2. Get your dog a jacket or sweater
Breeds with thick coats and dense undercoats thrive when the temperature drops. Breeds with less and finer coats, however, such as Greyhounds, Miniature Pinschers, Chihuahuas and Whippets, require a jacket or sweater to venture outside in the fall, and a warmer down coat during the winter months. Some coats also have fleece or down sleeves that extend down to keep your dog’s legs warmer.
To ensure a proper fit, measure your dog’s size around the neck, across the shoulders and around the chest. Look for designs that provide a snug, but not too tight, fit, and that are free of irritating zippers or embellishments that could be a choking hazard. Most dogs will find wearing a coat odd at first, but with time they will become accustomed to it.
3. Protect your dog’s feet!
All breeds, even those with the thickest fur, can suffer from cold and broken paw pads in the winter. The extended exposure to the cold air and snow can cause your dog’s paws to become dry, itchy, cracked and painful. Salt on the sidewalk is a serious concern for all dogs. On top of being painful, ice-melting chemicals on the sidewalk can be harmful if left on their skin or ingested.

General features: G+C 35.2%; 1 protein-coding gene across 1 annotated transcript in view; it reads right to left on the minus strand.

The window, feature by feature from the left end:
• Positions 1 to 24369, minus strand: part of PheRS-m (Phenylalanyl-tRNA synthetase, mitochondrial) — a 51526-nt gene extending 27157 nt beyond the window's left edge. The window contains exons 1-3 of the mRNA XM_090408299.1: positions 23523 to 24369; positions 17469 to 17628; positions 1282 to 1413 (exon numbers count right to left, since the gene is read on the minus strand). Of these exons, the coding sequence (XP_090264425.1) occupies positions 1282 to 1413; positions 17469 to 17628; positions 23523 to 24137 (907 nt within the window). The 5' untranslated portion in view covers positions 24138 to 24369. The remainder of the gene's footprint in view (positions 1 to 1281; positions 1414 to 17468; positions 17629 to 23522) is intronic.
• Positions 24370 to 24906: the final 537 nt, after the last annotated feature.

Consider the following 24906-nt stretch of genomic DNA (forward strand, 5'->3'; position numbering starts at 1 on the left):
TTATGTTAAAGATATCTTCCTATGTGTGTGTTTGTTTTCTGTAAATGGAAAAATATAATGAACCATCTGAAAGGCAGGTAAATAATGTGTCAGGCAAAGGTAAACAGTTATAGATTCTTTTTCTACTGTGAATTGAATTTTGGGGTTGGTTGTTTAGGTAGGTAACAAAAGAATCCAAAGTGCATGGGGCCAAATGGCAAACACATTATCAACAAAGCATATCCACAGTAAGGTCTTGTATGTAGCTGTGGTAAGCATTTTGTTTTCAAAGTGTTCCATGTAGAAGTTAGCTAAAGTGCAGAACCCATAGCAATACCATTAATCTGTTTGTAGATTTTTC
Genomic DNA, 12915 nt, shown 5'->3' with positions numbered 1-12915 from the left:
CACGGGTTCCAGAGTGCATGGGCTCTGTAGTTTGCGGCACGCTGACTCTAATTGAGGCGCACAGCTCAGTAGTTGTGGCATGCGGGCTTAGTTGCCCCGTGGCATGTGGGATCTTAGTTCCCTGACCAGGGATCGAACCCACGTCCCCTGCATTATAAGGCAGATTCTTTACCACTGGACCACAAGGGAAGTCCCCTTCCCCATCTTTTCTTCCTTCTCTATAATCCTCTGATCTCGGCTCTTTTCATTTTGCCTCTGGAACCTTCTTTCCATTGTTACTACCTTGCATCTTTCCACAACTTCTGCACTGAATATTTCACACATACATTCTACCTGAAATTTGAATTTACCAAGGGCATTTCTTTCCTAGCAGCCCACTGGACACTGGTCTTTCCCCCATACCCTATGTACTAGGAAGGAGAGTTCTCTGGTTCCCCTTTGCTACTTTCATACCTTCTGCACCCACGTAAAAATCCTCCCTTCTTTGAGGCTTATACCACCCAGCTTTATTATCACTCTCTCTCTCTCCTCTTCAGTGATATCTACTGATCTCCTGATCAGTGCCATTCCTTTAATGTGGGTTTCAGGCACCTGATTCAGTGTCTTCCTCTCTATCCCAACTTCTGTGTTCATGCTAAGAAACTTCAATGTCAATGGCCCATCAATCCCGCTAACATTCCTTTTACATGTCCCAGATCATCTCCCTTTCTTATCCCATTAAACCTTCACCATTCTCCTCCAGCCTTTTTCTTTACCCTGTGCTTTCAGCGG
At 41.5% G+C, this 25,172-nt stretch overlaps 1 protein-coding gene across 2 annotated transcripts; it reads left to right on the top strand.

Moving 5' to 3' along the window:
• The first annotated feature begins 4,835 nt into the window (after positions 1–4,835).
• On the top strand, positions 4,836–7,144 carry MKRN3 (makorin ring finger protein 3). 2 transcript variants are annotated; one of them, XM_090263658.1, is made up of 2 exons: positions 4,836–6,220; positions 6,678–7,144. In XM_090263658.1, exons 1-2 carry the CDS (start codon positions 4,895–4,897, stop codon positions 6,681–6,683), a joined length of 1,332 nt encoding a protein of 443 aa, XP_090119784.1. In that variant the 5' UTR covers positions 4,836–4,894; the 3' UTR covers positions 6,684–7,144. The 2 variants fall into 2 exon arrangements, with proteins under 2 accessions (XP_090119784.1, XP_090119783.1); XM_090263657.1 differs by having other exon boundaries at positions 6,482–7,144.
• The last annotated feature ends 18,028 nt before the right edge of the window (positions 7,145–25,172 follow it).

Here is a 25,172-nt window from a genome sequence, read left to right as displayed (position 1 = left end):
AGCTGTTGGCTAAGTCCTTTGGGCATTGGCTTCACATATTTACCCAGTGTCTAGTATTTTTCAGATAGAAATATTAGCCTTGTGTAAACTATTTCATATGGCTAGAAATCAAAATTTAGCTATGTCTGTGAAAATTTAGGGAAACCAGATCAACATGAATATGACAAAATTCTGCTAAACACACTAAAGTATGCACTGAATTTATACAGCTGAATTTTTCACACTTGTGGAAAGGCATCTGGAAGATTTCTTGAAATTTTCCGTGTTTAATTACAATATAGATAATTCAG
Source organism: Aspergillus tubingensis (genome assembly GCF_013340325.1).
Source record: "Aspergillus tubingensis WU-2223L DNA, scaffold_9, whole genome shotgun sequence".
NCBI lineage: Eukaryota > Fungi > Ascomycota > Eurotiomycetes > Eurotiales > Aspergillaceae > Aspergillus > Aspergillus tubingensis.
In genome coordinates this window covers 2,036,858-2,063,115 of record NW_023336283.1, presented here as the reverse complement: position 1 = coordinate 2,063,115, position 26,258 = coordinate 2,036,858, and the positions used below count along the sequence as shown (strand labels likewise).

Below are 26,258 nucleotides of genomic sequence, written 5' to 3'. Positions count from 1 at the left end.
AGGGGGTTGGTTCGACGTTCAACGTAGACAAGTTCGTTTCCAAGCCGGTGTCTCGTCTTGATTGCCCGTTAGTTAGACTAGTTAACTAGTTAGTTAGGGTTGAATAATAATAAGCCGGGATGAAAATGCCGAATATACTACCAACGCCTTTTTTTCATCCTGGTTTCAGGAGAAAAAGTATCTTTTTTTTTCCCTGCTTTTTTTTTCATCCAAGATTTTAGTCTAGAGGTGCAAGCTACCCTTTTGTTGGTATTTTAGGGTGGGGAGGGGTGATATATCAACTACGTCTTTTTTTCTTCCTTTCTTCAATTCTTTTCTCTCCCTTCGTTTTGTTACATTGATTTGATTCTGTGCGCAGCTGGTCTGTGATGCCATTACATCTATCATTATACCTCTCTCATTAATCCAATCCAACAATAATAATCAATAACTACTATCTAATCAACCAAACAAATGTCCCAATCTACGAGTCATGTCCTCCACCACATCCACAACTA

Grooming your dog’s feet in winter can help. If your dog has long hair, trim the fur between their toes and around their paw pads. This helps prevent painful ice balls from building up between their toes, reduces the amount of salt and de-icing chemicals that remain on their feet, and helps you treat their feet more effectively after their walks.
After each walk it may be helpful to wipe off your dog’s feet to remove any chemical de-icers, snow or debris. At the same time, you can inspect their paws for cracks and dryness. Once their paws are dry you can apply a paw balm or petroleum jelly to sooth any irritation. Paw balm or petroleum jelly should also be applied before each walk, to create a protective layer on your dog’s feet. Never use a human moisturizer on a dog’s paws.